Nottingham Partners lunch explores innovative ideas about collaboration and talent retention in modern business

Guests from leading city businesses attended the latest Nottingham Partners event at the St James Hotel in Nottingham on Friday 14th September to hear inspiring talks from Fran Cox and Sarah Walker-Smith.

Attendees were entertained with a number of innovative ideas from these two thought leaders about how Nottinghamshire’s businesses can improve performance through adopting a more collaborative way of working and also by developing and rewarding their talent base.

The lunch began with casual networking amongst the attendees – an opportunity for members of Nottingham Partners to meet other like-minded businesspeople to chat and share ideas in a friendly and open atmosphere.

Paul Southby, Chairman at Marketing NG, opened the talk by welcoming the newest Nottingham Partners Members – Liberty Leisure Ltd, Morgan Sindall, Roller and The Dairy Creative Agency – before introducing the two speakers, Fran Cox (Operations Director at Sunesis) and Sarah Walker-Smith (Chief Operating Officer at Browne Jacobson LLP).

Fran Cox began her talk on improving our collaborative working practices by using the analogy of Nokia, who once dominated the mobile phone market. She suggested that their downfall might be due to complacency – their failure to adapt and evolve, to take risks and to consider doing things differently – which eventually allowed competitors such as Apple and Samsung, who were willing to do those things, to steal most of Nokia’s market share.

Fran used this example to illustrate how Nottinghamshire’s businesses should strive to be innovative in their collaboration, responding to changing needs in the industry and using different approaches to solve problems. She argued that we need to address the culture of complacency and pointed out that modern industries are sometimes so preoccupied with avoiding risk that they forget that sometimes it’s good – necessary, even – to take risks.

She asked: “Of course we focus on improvement of quality and speed and profit margin, but do we ask base principles questioning whether the way we operate is correct still?”

Fran provided several industry examples of developers using different thinking and approaches to solve problems creatively. She spoke notably about her own experiences in pre-construction, describing a time when Bedford Borough had needed to deliver primary and secondary school places fast but faced a series of problems which prevented them from being able to build new school premises on an already occupied middle-school site. To resolve this, the developers decided to build outside of normal working hours – through the night and at weekends – and successfully finished construction within 12 weeks thanks to their innovative thinking and collaboration.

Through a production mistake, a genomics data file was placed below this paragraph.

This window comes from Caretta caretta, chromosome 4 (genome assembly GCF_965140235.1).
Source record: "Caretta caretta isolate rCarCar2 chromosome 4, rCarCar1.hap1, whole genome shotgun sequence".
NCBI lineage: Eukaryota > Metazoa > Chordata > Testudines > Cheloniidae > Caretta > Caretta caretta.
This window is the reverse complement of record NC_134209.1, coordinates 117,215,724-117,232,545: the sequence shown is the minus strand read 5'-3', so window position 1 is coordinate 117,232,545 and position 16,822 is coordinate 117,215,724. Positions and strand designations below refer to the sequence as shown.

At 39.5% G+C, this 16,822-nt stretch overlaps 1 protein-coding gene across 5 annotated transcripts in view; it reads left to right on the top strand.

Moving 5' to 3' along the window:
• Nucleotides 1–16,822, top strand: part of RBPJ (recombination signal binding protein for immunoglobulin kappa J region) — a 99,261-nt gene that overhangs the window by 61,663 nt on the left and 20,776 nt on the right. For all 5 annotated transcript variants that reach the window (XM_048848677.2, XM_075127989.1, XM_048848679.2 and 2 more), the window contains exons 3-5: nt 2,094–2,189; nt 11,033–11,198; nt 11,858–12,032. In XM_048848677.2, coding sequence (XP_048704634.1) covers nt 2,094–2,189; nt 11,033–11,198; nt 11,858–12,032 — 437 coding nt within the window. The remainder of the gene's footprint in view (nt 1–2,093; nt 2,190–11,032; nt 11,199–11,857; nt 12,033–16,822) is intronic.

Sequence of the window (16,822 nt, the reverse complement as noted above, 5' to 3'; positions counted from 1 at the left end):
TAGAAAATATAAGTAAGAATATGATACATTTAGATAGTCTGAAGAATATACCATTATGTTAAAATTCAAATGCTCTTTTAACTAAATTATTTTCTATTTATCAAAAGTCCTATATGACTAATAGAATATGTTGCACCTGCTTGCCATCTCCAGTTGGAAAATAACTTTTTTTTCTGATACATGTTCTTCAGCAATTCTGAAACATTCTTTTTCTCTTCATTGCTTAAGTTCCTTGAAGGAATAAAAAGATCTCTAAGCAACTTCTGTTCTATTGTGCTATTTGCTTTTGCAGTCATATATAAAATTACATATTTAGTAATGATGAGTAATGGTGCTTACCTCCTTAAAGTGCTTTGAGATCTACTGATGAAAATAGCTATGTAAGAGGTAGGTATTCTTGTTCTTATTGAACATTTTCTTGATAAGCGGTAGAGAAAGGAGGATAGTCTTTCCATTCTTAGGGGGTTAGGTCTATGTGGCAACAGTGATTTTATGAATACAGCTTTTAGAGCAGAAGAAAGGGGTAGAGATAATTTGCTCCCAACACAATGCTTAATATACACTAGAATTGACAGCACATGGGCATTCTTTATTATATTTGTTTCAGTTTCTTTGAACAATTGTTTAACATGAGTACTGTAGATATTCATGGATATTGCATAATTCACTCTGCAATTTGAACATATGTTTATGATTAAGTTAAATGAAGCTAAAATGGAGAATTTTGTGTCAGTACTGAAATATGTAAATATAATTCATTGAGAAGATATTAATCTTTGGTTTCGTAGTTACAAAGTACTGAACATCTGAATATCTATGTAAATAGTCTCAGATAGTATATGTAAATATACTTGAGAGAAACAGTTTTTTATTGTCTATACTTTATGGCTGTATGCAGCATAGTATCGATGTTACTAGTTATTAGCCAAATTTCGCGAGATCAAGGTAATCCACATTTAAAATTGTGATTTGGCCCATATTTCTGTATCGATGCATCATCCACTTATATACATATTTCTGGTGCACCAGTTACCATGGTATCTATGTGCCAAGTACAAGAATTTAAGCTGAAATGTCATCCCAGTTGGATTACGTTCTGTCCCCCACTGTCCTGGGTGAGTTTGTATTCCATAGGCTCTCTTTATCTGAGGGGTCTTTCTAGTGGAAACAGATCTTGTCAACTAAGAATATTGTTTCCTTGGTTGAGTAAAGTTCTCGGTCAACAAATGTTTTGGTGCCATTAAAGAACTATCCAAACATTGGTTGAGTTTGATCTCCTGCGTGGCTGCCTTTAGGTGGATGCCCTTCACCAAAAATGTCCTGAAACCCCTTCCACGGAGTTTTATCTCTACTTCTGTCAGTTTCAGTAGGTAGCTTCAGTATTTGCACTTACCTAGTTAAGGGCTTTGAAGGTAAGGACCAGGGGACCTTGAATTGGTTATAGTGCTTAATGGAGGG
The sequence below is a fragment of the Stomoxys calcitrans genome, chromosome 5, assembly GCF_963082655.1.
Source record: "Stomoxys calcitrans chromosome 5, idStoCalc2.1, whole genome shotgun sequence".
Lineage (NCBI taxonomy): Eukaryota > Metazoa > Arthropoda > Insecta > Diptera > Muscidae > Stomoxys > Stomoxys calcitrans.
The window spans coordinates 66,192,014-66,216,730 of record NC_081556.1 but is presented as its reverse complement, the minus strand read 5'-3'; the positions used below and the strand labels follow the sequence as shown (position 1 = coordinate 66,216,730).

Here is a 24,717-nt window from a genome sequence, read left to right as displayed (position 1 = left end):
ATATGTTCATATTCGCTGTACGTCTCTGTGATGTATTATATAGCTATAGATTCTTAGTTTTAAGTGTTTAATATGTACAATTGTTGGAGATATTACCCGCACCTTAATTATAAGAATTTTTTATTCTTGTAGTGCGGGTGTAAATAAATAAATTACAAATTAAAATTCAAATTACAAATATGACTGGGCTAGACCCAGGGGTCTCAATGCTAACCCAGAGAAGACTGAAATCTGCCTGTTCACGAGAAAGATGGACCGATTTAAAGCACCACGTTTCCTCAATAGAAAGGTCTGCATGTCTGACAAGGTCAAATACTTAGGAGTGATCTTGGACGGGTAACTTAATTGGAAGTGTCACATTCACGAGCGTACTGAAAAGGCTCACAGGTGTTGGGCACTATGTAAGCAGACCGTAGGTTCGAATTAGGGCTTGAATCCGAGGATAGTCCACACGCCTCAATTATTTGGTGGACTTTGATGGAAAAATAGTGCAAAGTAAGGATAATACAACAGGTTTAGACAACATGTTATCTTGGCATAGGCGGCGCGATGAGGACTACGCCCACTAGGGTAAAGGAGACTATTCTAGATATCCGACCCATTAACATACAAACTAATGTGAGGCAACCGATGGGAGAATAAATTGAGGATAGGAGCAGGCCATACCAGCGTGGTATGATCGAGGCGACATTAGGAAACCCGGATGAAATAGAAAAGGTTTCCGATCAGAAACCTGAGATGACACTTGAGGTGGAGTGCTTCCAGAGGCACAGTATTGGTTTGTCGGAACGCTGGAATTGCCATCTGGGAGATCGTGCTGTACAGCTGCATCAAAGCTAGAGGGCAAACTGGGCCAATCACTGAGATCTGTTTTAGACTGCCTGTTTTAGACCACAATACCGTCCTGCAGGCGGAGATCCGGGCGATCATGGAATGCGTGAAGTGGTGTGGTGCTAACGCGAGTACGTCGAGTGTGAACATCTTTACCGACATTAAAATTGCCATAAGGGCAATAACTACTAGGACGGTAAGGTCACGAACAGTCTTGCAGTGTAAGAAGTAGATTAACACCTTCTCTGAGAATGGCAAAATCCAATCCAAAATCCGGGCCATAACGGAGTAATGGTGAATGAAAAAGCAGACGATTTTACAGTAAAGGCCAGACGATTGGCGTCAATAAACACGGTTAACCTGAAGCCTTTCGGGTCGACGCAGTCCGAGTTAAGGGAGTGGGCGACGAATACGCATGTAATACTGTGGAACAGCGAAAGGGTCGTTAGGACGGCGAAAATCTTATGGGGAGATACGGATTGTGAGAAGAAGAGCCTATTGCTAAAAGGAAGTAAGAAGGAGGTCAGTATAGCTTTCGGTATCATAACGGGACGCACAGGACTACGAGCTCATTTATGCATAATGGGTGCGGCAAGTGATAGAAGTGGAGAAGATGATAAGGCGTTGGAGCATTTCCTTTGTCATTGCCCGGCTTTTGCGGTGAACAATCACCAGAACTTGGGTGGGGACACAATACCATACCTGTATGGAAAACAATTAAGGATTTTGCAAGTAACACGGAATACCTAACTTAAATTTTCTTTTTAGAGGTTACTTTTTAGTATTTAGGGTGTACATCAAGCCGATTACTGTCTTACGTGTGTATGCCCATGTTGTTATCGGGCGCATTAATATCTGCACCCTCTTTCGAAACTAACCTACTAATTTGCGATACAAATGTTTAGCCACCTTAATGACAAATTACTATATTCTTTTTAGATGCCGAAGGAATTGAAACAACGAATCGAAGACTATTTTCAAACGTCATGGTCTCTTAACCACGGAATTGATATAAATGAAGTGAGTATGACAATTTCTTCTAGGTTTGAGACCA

“We didn’t manage it by following the same old rules.” Fran said, encouraging other businesses to think outside of the box to tackle their own challenges.

Describing Sunesis’ innovative approaches, she explained: “Further than the necessity for off-site design and construction methodology is a modernised approach to delivery. To collaboration. To consideration of why we are doing what we are doing.”

Sarah Walker-Smith spoke about talent retention in Nottinghamshire, building upon ideas from a recent talk by PWC. She discussed the current issues, noting that Nottinghamshire’s graduate retention rate is only 23%, compared to much higher rates in other major cities such as Manchester and Birmingham, which are over 40%.

She examined possible reasons behind this, explaining that with the huge breadth of diversity in workforces, it is becoming increasingly difficult for employers to satisfy all their employees. The talent retention issue has also been further complicated and compounded by globalisation and digitalisation.

Sarah argued that improvement of talent retention should be a focal point over the coming years, not just for members of Nottingham Partners but for all of Nottinghamshire.

She explored 8 ways in which Nottinghamshire’s businesses could make themselves more appealing to their employees, helping to satisfy their diverse workforces and increasing retention rates, based upon the latest cross-generational HBS research.

For example, the research found that 92% of employees need to feel a sense of purpose – to believe that their business is about more than just profits and is actively involved in social issues. Employees want to have choices within their job and be able to follow a bespoke career path which reflects them as an individual. A level playing field and inclusive workplace, a business that keeps its promises, future-proof leadership and lifelong learning were among the other ways that businesses could improve their talent retention, she explained.

Brendan Moffett, Chief Executive of Marketing NG, said: “Nottingham Partners continues to inspire the Nottinghamshire business community, sharing innovative ideas based on findings from the latest research to help these businesses shape the future of Nottingham. Our events allow the attendees to gain valuable insights into progressive initiatives in other sectors which attendees can use to inform and improve their own businesses.”